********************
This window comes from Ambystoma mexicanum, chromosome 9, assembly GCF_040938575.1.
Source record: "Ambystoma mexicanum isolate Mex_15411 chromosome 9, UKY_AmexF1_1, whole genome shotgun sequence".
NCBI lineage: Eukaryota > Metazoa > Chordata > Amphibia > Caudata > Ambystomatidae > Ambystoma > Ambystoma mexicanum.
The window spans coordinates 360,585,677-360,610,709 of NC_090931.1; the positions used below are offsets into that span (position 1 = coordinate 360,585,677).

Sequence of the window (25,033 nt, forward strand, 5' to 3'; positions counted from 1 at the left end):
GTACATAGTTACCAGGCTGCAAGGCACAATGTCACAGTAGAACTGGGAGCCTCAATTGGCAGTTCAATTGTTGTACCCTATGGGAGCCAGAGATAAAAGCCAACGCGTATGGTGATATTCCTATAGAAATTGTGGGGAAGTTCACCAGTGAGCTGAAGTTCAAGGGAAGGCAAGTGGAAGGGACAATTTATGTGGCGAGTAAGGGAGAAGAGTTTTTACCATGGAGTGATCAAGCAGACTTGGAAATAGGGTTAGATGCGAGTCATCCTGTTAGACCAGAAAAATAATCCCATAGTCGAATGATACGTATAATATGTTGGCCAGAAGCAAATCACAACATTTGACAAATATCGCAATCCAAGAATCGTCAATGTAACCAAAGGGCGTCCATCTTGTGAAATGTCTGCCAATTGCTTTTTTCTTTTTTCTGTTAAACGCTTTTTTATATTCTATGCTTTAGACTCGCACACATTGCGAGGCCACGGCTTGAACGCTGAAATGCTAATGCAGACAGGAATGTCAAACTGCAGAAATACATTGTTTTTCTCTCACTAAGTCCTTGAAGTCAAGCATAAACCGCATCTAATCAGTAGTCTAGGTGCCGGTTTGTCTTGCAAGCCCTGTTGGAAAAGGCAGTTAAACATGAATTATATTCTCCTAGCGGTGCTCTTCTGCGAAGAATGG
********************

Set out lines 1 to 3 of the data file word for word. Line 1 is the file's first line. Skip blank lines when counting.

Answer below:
This window comes from Ambystoma mexicanum, chromosome 9, assembly GCF_040938575.1.
Source record: "Ambystoma mexicanum isolate Mex_15411 chromosome 9, UKY_AmexF1_1, whole genome shotgun sequence".
NCBI lineage: Eukaryota > Metazoa > Chordata > Amphibia > Caudata > Ambystomatidae > Ambystoma > Ambystoma mexicanum.